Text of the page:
PAC calls for resignations over banknote procurement

10 August 2012

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12 August 2012 | Kamalpreet Badasha

The Kenyan Public Accounts Committee (PAC) has called for the resignation of transport minister Amos Kimunya following a report into the procurement of new banknotes.

The MPs have also called for the departure of the governor of the Central Bank of Kenya, Njuguna Ndung’u, for “failing to protect the bank and taxpayers’ interest”. The PAC report said neither man was fit to hold public office, having cost taxpayers more than Kshs1.8 billion (US$21 million) when they terminated a deal.

The report investigated currency printing contracts made between the Central Bank of Kenya and commercial printer De La Rue.

It found there was no competitive tendering process in 2002 following the expiration of a 10-year contract between De La Rue and the Central Bank of Kenya. Instead a further 10-year contract was agreed. But the then minister of finance David Mwiraria cancelled this contract in 2003 and called for a competitive process.

De La Rue won the contract for printing banknotes following a competition in May 2006. This contract was worth Kshs3.8 billion (US$45.2 million), but was subsequently cancelled by Kimunya. He gave multiple reasons to the committee as to why he terminated the deal, saying it was “disastrous”, and that officials at the Central Bank were “incompetent and not up to the task” of negotiating the contract. But the MPs dismissed these reasons as invalid.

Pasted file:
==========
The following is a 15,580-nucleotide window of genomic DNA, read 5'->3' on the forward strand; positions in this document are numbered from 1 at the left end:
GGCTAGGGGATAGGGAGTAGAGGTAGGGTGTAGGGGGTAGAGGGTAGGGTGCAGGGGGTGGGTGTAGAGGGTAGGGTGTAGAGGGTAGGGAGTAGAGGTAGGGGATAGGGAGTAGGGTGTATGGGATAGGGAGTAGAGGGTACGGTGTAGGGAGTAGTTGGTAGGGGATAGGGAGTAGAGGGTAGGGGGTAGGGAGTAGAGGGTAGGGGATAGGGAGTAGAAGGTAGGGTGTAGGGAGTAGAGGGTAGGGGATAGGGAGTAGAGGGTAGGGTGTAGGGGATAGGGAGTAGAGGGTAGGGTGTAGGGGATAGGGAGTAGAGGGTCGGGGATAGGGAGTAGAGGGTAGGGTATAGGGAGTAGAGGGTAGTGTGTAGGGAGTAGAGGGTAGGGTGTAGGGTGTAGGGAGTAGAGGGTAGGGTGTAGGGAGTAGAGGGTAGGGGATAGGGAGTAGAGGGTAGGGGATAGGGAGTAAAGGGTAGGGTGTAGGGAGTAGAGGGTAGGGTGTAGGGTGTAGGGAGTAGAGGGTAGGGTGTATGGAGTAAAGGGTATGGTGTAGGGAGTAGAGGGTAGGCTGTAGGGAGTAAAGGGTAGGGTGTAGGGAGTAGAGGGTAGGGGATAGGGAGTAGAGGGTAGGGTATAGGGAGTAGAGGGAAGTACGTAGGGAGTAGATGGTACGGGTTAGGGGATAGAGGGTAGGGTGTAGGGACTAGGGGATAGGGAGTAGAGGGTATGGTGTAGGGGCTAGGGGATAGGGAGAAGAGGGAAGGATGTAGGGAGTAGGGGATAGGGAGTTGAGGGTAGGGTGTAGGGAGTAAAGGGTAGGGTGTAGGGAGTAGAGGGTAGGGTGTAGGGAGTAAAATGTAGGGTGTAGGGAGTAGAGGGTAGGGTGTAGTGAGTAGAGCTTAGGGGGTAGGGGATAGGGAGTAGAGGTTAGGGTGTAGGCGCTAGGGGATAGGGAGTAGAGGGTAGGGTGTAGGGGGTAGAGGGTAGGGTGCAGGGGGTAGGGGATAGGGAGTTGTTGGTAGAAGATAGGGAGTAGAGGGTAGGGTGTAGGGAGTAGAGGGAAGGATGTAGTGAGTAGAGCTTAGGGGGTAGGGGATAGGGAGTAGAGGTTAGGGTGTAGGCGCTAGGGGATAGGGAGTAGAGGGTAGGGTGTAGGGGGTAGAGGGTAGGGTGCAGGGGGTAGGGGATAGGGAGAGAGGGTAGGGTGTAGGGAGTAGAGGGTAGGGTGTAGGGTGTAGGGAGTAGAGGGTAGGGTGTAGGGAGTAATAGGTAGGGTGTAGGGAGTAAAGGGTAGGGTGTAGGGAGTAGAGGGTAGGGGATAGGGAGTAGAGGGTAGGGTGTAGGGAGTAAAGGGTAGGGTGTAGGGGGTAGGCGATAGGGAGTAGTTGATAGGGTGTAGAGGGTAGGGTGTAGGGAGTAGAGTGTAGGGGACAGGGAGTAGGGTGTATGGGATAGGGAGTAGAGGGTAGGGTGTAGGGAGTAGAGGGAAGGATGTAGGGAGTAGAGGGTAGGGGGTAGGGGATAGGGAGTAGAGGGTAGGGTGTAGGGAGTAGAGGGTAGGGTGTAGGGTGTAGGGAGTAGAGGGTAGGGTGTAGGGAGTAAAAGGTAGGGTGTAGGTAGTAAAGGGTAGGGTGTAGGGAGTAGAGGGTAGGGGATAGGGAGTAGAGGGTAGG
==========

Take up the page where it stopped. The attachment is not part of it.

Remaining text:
Since October, four interim orders for banknotes were made costing around Kshs5.6 billion (US$66.6. million), which when compared with the value of the original contract cost taxpayers an extra Kshs1.8 billion ($US21.8 million).

The PAC also said Kimunya had breached the Public Procurement Disposal Act which prevents ministers from instructing the central bank on purchasing issues.

The report recommended the Ethics and Anti-Corruption Commission investigate both Kimunya and Ndung’u with a view to taking legal action against the two men and trying to recover the money lost as a result of their actions.

De La Rue said it was with some regret that it it was necessary to respond publicly to the report but that it contained certain errors and some omissions. In particular, it said, it has delivered value to Kenyan taxpayers. "In the last 5 years De La Rue has contributed over 5 billion shillings to the Kenyan economy delivering a total benefit of over 35 billion shillings since 1992."


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